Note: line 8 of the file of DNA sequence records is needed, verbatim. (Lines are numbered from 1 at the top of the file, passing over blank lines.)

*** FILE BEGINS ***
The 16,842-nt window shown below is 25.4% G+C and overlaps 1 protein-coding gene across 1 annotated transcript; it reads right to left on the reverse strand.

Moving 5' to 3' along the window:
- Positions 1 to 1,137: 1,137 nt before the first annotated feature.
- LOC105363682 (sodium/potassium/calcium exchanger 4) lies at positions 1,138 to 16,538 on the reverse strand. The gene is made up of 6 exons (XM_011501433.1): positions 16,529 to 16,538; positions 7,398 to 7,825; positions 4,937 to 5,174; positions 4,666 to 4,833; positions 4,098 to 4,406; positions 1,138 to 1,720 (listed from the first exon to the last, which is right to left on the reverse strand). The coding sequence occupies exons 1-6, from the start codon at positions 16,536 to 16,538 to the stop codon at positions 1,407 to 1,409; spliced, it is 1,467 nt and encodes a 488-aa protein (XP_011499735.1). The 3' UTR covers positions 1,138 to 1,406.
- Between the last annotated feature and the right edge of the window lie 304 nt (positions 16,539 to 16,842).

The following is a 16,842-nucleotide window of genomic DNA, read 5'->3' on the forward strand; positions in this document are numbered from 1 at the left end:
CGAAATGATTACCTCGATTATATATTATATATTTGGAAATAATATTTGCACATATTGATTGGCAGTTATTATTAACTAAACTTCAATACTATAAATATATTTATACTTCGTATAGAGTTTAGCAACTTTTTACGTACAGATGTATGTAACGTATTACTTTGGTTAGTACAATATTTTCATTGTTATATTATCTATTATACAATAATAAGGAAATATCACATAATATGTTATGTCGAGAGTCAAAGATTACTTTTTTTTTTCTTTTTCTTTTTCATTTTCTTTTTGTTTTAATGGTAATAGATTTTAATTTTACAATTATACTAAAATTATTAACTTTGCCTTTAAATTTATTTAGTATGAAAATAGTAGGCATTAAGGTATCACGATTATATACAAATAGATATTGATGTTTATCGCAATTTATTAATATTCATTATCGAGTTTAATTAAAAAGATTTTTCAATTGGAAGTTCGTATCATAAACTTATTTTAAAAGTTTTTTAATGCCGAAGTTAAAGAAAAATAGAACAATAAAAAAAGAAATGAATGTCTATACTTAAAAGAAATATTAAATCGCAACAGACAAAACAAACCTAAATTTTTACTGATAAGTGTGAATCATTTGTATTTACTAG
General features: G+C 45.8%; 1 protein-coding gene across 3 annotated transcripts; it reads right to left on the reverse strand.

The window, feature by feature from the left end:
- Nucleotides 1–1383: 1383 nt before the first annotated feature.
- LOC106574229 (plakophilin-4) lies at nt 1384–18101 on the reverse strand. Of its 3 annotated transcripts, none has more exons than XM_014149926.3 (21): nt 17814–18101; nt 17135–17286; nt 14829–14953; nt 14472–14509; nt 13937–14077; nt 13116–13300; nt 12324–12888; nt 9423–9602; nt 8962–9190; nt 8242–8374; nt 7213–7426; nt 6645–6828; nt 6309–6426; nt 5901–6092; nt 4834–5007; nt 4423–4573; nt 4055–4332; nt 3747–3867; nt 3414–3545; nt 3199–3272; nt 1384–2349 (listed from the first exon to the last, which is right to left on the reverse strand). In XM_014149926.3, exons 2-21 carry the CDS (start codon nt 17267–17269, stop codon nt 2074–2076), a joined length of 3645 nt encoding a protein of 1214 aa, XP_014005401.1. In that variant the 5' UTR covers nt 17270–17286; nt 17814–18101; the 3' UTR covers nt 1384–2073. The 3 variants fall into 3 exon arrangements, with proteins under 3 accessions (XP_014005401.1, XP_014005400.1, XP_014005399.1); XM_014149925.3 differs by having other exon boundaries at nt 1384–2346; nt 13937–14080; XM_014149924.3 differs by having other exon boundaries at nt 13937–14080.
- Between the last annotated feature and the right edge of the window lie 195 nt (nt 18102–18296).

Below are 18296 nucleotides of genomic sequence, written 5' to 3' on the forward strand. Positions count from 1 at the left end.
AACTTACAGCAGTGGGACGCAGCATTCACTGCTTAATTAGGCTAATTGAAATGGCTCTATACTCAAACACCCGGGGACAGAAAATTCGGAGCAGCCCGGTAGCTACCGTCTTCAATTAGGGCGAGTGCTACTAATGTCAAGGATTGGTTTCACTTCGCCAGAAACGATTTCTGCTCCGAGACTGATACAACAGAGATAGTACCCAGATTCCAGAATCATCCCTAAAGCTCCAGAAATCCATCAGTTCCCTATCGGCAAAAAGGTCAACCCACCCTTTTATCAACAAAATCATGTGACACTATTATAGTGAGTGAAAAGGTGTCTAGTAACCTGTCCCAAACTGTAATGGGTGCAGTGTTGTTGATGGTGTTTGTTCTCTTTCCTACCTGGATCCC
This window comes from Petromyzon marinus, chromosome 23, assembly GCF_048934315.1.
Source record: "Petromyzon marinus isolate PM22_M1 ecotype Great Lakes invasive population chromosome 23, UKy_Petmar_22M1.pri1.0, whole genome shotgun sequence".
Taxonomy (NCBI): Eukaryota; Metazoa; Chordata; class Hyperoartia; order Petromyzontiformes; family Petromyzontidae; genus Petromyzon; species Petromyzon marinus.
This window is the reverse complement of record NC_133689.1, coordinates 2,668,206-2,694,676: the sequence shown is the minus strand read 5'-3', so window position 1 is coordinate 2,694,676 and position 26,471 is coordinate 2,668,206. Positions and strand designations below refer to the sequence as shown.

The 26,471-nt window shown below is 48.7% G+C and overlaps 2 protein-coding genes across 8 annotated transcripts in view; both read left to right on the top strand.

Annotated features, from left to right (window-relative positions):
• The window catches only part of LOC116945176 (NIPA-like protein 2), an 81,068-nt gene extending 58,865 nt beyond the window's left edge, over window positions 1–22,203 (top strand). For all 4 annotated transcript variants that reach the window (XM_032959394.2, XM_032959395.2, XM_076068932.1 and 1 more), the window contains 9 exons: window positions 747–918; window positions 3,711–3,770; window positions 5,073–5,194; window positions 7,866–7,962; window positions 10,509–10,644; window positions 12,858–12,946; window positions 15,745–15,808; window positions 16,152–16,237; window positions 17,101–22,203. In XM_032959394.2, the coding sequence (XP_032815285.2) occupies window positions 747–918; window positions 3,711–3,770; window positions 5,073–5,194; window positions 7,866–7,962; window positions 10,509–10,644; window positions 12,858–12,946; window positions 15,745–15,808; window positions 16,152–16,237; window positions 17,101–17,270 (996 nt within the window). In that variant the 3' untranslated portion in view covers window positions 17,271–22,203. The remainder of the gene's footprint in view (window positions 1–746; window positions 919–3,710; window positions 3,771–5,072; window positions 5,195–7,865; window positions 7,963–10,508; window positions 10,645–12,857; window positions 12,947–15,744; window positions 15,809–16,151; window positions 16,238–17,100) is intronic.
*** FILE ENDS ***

General features: G+C 45.8%; 1 protein-coding gene across 3 annotated transcripts; it reads right to left on the reverse strand.